0
    0
  • He was born at Valladolid on the 6th of January 1425.

    0
    0
  • His earliest work, entitled Reloj de principes, published at Valladolid in 1529, and, according to its author, the fruit of eleven years' labour, is a didactic novel, designed, after the manner of Xenophon's Cyropaedia, to delineate, in a somewhat ideal way for the benefit of modern sovereigns, the life and character of an ancient prince, Marcus Aurelius, distinguished for wisdom and virtue.

    0
    0
  • Other works of Guevara are the Decada de los Cesares (Valladolid, 1539), or "Lives of the Ten Roman Emperors," in imitation of the manner of Plutarch and Suetonius; and the Epistolas familiares (Valladolid, 1 5391 545), sometimes called "The Golden Letters," often printed in Spain, and translated into all the principal languages of Europe.

    0
    0
  • Guevara, whose influence upon the Spanish prose of the 16th century was considerable, also wrote Libro de los inventores del arte de marear (Valladolid, 1539, and Madrid, 1895).

    0
    0
  • She bore him two sons, Rodrigo, who was once selected to be the husband of Lucrezia Borgia, and Diego, who was the grandfather of the princess of Eboli of the reign of Philip II (see Perez, Antonio.) By another lady of a Valladolid family he had a third son who afterwards emigrated to France.

    0
    0
  • Though he maintained a splendid household as archbishop of Toledo, and provided handsomely for his children, he devoted part of his revenue to charity, and with part he endowed the college of Santa Cruz at Valladolid.

    0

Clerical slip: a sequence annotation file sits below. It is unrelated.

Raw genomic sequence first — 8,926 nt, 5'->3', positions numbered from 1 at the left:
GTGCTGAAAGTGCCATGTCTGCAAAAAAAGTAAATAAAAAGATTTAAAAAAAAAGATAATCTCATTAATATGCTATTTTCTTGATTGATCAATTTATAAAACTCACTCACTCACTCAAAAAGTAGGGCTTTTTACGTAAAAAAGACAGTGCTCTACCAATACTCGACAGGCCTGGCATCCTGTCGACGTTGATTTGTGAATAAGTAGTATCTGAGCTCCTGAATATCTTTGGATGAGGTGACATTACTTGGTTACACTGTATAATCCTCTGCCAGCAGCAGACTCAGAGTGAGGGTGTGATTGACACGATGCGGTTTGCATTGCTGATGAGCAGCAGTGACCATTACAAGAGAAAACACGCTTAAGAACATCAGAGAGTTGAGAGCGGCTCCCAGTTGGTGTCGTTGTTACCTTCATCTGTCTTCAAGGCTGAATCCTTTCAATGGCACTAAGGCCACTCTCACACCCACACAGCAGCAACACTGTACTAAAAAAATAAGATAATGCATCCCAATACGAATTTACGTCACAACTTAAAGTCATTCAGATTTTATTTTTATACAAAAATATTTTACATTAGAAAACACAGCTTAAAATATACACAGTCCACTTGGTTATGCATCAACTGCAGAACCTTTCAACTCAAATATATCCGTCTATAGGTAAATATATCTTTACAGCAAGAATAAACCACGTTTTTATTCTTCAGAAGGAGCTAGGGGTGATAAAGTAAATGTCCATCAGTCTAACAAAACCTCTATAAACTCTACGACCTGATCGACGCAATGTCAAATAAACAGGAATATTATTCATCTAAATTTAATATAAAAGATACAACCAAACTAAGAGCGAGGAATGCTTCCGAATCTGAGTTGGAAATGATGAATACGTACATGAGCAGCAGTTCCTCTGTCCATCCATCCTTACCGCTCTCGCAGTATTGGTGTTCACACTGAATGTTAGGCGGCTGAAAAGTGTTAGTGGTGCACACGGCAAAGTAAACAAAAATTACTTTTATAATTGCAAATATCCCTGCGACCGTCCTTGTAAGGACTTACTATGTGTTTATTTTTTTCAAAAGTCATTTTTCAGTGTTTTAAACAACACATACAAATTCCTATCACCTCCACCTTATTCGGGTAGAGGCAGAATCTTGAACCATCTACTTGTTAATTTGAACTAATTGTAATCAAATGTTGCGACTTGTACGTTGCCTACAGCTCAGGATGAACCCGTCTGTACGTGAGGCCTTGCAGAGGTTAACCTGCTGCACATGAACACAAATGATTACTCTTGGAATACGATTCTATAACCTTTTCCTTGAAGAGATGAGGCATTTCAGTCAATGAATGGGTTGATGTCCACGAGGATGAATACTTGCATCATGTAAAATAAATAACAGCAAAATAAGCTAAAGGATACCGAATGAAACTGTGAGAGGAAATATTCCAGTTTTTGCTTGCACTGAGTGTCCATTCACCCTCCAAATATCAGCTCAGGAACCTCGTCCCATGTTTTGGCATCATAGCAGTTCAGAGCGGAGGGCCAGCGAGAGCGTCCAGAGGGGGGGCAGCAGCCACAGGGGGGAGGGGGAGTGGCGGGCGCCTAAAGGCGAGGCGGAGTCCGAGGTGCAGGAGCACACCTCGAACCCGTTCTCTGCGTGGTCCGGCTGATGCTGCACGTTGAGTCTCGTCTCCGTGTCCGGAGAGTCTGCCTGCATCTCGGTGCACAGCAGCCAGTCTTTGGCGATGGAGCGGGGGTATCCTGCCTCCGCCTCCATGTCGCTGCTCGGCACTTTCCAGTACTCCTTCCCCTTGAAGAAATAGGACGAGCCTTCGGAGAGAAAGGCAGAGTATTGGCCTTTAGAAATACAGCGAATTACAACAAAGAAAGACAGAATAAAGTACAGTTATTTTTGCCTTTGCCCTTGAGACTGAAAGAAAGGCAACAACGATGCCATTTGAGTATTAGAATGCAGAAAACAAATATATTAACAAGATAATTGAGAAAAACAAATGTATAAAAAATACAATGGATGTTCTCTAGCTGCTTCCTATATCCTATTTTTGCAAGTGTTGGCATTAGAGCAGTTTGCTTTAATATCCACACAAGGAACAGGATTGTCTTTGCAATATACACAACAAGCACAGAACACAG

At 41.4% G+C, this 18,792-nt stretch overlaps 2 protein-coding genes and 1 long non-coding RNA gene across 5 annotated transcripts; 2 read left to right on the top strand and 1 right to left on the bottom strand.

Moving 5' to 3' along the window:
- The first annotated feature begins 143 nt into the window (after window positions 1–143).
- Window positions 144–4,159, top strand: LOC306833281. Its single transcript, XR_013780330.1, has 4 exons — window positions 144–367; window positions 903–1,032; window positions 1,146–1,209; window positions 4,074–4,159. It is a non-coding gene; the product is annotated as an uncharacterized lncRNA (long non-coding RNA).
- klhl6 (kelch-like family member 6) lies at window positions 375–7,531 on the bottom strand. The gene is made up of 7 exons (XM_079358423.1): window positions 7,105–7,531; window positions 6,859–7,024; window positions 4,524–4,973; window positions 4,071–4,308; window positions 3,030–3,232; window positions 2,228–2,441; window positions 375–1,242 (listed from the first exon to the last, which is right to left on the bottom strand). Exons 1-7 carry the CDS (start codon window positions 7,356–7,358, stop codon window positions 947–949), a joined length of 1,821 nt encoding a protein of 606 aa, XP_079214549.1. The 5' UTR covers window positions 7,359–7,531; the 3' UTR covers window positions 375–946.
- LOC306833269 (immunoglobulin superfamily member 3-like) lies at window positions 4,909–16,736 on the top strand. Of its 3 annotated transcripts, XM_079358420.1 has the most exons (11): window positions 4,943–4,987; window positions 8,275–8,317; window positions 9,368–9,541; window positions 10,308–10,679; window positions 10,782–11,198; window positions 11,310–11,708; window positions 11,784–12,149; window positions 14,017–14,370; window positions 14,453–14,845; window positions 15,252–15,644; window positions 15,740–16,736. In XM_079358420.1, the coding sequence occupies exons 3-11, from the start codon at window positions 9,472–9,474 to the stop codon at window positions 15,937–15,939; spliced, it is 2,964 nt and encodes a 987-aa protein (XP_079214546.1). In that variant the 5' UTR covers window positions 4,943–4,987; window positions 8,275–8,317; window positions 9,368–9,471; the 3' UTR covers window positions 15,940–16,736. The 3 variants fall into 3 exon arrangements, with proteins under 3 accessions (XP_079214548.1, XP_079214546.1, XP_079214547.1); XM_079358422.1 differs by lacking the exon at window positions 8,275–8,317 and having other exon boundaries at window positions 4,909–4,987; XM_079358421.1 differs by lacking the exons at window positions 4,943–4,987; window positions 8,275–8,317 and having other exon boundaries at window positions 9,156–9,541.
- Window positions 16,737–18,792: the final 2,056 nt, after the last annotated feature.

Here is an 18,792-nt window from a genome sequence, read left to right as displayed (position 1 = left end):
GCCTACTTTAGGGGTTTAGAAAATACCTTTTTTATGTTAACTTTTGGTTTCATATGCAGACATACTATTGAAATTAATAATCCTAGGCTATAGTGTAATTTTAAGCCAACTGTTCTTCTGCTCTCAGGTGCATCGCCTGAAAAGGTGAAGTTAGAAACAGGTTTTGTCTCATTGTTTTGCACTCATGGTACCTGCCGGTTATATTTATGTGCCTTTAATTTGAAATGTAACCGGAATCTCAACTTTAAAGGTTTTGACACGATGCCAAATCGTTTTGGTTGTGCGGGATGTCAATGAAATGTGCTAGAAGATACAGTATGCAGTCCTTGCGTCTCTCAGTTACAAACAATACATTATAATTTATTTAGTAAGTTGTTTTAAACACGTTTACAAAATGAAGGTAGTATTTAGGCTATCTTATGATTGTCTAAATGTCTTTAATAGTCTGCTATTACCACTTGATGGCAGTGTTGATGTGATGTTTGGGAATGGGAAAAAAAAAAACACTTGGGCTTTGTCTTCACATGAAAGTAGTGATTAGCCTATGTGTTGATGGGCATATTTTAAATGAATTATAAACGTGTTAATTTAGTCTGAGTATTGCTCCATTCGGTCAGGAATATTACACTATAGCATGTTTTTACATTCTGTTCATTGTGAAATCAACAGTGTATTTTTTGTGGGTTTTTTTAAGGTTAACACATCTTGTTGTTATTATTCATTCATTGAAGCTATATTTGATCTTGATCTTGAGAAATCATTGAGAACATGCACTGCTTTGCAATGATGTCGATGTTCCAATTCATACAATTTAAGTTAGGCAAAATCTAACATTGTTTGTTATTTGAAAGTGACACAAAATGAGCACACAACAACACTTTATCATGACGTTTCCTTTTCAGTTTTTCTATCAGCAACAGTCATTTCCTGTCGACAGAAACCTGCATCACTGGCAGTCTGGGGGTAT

0
  • Convents were founded at Medina, Malaga, Valladolid, Toledo, Segovia and Salamanca, and two at Alva under the patronage of the famous duke.

    0
    0
  • The two most remarkable are the Pass of Pjares, across which winds the railway from Leon to Oviedo and the seaport of Gijn, and that of Reinosa leading down to the deep valley of the Besaya, and crossed by the railway from Valladolid to Santander.

    0
    0
  • Six considerable steppe regions are counted: (I) that of Old Castile, situated to the south of Valladolid, and composed chiefly of hills of gypsum; (2) that of New Castile, in the south-east (including parts of La Mancha); (3) the Aragonese, occupying the upper part of the basin of the Ebro; (4) the littoral, stretching along the south-east coast from Alicante to the neighborhood of Almeria; (5) the Granadine, in the east of Upper Andalusia (the former kingdom of Granada); and (6) the Baetic, in Lower Andalusia, on both sides of the valley of the Jenil or Genii.

    0
    0
  • attained its height during the early Roman Soria Empire, when it has been estimated, though Palencia of course on imperfect data, to have numbered Valladolid forty or fifty millions.

    0
    0
  • The war of tariffs between France and Spain after 1891 was an inducement for an extraordinary development in the making of brandy and liqueurs of every kind, of fruit preserves, potted meats, etc., in Navarre, the Basque Provinces, Catalonia, and even in Valladolid and Andalusia.

    0
    0
  • There are ten archbishoprics (Toledo, Madrid, Burgos, Granada, Santiago, Saragossa, Seville, Tarragona, Valencia and Valladolid) and fortyfive bishoprics.

    0
    0
  • Spain has nine universities: Madrid, the most numerotisly attended; Salamanca, the most ancient; Granada, Seville, Barcelona, Valencia, Santiago, Saragossa and Valladolid.

    0
    0
  • The military academies are Toledo for infantry, Segovia for artillery, Valladolid for cavalry, Avila for commissariat, Escorial for carabineers, Getafe for civil guards, besides a staff college styled Escuela Superior de Guerra at Madrid.

    0
    0
  • It describes a wide curve eastwards past Soria, then flows westward across the Castilian table-land, passing south of Valladolid, with Toro and Zamora on its right bank; then from a point 3 m.

    0
    0
  • The main authorities for the early history of the Barbary states are: - Luis del Marmol Carvajal, Description de Africa (Granada, 1573); Diego de Haedo, Topographia e Historia General de Argel (Valladolid, 1612); and Pere Pierre Dan, Histoire de Barbarie et de ses corsaires (Paris, 1637).

    0
    0
  • of Tikul, a station on the railway between Merida and Valladolid.

    0
    0
Browse other sentences examples →